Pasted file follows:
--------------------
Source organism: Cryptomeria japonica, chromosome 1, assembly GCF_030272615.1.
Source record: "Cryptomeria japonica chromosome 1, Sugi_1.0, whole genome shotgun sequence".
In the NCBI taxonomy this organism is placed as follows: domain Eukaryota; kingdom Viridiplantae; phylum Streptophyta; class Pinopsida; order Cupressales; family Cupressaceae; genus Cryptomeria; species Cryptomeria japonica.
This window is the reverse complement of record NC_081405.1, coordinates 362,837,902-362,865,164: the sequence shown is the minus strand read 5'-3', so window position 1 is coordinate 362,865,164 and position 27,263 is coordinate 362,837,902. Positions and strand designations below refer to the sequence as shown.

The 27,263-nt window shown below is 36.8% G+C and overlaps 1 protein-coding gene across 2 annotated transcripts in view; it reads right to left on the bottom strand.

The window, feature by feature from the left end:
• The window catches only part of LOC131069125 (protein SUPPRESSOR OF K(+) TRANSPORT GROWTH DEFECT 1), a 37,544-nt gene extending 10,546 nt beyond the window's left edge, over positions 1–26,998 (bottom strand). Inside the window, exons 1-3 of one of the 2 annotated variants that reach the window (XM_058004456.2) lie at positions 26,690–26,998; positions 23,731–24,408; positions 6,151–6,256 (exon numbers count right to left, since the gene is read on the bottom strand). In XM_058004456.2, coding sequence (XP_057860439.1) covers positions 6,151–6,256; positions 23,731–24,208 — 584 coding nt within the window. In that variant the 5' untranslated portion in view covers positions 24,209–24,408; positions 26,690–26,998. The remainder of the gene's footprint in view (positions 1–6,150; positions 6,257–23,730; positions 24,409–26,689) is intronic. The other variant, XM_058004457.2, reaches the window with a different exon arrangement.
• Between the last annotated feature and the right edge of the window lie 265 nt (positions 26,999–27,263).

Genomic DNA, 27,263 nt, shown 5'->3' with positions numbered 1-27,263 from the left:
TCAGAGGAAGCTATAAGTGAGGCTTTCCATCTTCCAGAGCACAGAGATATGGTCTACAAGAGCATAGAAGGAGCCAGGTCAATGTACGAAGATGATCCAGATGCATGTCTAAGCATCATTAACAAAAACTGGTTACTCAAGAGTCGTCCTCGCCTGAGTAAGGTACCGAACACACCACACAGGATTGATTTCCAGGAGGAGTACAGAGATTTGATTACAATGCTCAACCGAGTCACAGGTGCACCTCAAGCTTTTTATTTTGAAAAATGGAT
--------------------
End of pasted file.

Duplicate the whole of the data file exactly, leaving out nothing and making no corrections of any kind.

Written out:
Source organism: Cryptomeria japonica, chromosome 1, assembly GCF_030272615.1.
Source record: "Cryptomeria japonica chromosome 1, Sugi_1.0, whole genome shotgun sequence".
In the NCBI taxonomy this organism is placed as follows: domain Eukaryota; kingdom Viridiplantae; phylum Streptophyta; class Pinopsida; order Cupressales; family Cupressaceae; genus Cryptomeria; species Cryptomeria japonica.
This window is the reverse complement of record NC_081405.1, coordinates 362,837,902-362,865,164: the sequence shown is the minus strand read 5'-3', so window position 1 is coordinate 362,865,164 and position 27,263 is coordinate 362,837,902. Positions and strand designations below refer to the sequence as shown.

The 27,263-nt window shown below is 36.8% G+C and overlaps 1 protein-coding gene across 2 annotated transcripts in view; it reads right to left on the bottom strand.

The window, feature by feature from the left end:
• The window catches only part of LOC131069125 (protein SUPPRESSOR OF K(+) TRANSPORT GROWTH DEFECT 1), a 37,544-nt gene extending 10,546 nt beyond the window's left edge, over positions 1–26,998 (bottom strand). Inside the window, exons 1-3 of one of the 2 annotated variants that reach the window (XM_058004456.2) lie at positions 26,690–26,998; positions 23,731–24,408; positions 6,151–6,256 (exon numbers count right to left, since the gene is read on the bottom strand). In XM_058004456.2, coding sequence (XP_057860439.1) covers positions 6,151–6,256; positions 23,731–24,208 — 584 coding nt within the window. In that variant the 5' untranslated portion in view covers positions 24,209–24,408; positions 26,690–26,998. The remainder of the gene's footprint in view (positions 1–6,150; positions 6,257–23,730; positions 24,409–26,689) is intronic. The other variant, XM_058004457.2, reaches the window with a different exon arrangement.
• Between the last annotated feature and the right edge of the window lie 265 nt (positions 26,999–27,263).

Genomic DNA, 27,263 nt, shown 5'->3' with positions numbered 1-27,263 from the left:
TCAGAGGAAGCTATAAGTGAGGCTTTCCATCTTCCAGAGCACAGAGATATGGTCTACAAGAGCATAGAAGGAGCCAGGTCAATGTACGAAGATGATCCAGATGCATGTCTAAGCATCATTAACAAAAACTGGTTACTCAAGAGTCGTCCTCGCCTGAGTAAGGTACCGAACACACCACACAGGATTGATTTCCAGGAGGAGTACAGAGATTTGATTACAATGCTCAACCGAGTCACAGGTGCACCTCAAGCTTTTTATTTTGAAAAATGGAT